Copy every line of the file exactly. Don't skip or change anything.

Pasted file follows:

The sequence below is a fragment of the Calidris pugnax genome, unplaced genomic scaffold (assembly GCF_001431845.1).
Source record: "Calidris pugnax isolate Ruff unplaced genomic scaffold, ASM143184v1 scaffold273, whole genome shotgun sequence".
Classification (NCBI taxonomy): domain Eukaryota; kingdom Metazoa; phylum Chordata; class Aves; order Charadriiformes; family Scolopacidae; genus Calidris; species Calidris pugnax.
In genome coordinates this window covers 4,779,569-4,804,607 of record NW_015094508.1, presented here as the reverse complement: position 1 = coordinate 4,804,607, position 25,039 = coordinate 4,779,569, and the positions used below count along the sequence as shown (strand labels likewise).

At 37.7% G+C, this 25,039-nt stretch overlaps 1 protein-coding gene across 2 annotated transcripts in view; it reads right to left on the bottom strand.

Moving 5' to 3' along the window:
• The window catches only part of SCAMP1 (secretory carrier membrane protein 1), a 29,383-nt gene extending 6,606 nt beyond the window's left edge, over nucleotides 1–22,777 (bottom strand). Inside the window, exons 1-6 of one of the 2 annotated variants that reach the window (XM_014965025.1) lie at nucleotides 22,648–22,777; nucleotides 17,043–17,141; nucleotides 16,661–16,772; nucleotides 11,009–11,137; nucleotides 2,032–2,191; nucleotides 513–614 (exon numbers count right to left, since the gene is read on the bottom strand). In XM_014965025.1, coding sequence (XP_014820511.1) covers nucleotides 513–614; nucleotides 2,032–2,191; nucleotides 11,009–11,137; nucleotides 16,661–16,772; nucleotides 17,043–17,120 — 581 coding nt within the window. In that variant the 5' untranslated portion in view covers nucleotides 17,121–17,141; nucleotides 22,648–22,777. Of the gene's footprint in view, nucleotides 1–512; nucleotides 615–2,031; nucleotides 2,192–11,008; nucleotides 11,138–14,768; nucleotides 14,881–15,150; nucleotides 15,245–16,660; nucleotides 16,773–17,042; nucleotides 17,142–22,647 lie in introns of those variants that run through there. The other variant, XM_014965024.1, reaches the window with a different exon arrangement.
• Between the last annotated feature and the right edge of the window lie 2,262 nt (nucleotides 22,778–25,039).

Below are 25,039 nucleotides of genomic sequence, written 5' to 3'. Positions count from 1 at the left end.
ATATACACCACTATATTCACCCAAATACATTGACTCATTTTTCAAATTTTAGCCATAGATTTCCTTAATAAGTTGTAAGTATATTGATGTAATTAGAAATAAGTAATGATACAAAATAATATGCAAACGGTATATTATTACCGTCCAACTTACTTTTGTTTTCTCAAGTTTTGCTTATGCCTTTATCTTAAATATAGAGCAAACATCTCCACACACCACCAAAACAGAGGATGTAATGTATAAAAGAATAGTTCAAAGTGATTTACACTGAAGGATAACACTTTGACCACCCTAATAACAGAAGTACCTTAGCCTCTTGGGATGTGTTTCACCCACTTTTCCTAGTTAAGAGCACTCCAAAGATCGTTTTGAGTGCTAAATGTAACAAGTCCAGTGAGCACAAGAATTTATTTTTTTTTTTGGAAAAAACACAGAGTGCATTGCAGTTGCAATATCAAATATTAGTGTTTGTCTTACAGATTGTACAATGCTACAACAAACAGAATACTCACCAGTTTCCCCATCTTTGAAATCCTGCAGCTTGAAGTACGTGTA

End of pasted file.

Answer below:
The sequence below is a fragment of the Calidris pugnax genome, unplaced genomic scaffold (assembly GCF_001431845.1).
Source record: "Calidris pugnax isolate Ruff unplaced genomic scaffold, ASM143184v1 scaffold273, whole genome shotgun sequence".
Classification (NCBI taxonomy): domain Eukaryota; kingdom Metazoa; phylum Chordata; class Aves; order Charadriiformes; family Scolopacidae; genus Calidris; species Calidris pugnax.
In genome coordinates this window covers 4,779,569-4,804,607 of record NW_015094508.1, presented here as the reverse complement: position 1 = coordinate 4,804,607, position 25,039 = coordinate 4,779,569, and the positions used below count along the sequence as shown (strand labels likewise).

At 37.7% G+C, this 25,039-nt stretch overlaps 1 protein-coding gene across 2 annotated transcripts in view; it reads right to left on the bottom strand.

Moving 5' to 3' along the window:
• The window catches only part of SCAMP1 (secretory carrier membrane protein 1), a 29,383-nt gene extending 6,606 nt beyond the window's left edge, over nucleotides 1–22,777 (bottom strand). Inside the window, exons 1-6 of one of the 2 annotated variants that reach the window (XM_014965025.1) lie at nucleotides 22,648–22,777; nucleotides 17,043–17,141; nucleotides 16,661–16,772; nucleotides 11,009–11,137; nucleotides 2,032–2,191; nucleotides 513–614 (exon numbers count right to left, since the gene is read on the bottom strand). In XM_014965025.1, coding sequence (XP_014820511.1) covers nucleotides 513–614; nucleotides 2,032–2,191; nucleotides 11,009–11,137; nucleotides 16,661–16,772; nucleotides 17,043–17,120 — 581 coding nt within the window. In that variant the 5' untranslated portion in view covers nucleotides 17,121–17,141; nucleotides 22,648–22,777. Of the gene's footprint in view, nucleotides 1–512; nucleotides 615–2,031; nucleotides 2,192–11,008; nucleotides 11,138–14,768; nucleotides 14,881–15,150; nucleotides 15,245–16,660; nucleotides 16,773–17,042; nucleotides 17,142–22,647 lie in introns of those variants that run through there. The other variant, XM_014965024.1, reaches the window with a different exon arrangement.
• Between the last annotated feature and the right edge of the window lie 2,262 nt (nucleotides 22,778–25,039).

Below are 25,039 nucleotides of genomic sequence, written 5' to 3'. Positions count from 1 at the left end.
ATATACACCACTATATTCACCCAAATACATTGACTCATTTTTCAAATTTTAGCCATAGATTTCCTTAATAAGTTGTAAGTATATTGATGTAATTAGAAATAAGTAATGATACAAAATAATATGCAAACGGTATATTATTACCGTCCAACTTACTTTTGTTTTCTCAAGTTTTGCTTATGCCTTTATCTTAAATATAGAGCAAACATCTCCACACACCACCAAAACAGAGGATGTAATGTATAAAAGAATAGTTCAAAGTGATTTACACTGAAGGATAACACTTTGACCACCCTAATAACAGAAGTACCTTAGCCTCTTGGGATGTGTTTCACCCACTTTTCCTAGTTAAGAGCACTCCAAAGATCGTTTTGAGTGCTAAATGTAACAAGTCCAGTGAGCACAAGAATTTATTTTTTTTTTTGGAAAAAACACAGAGTGCATTGCAGTTGCAATATCAAATATTAGTGTTTGTCTTACAGATTGTACAATGCTACAACAAACAGAATACTCACCAGTTTCCCCATCTTTGAAATCCTGCAGCTTGAAGTACGTGTA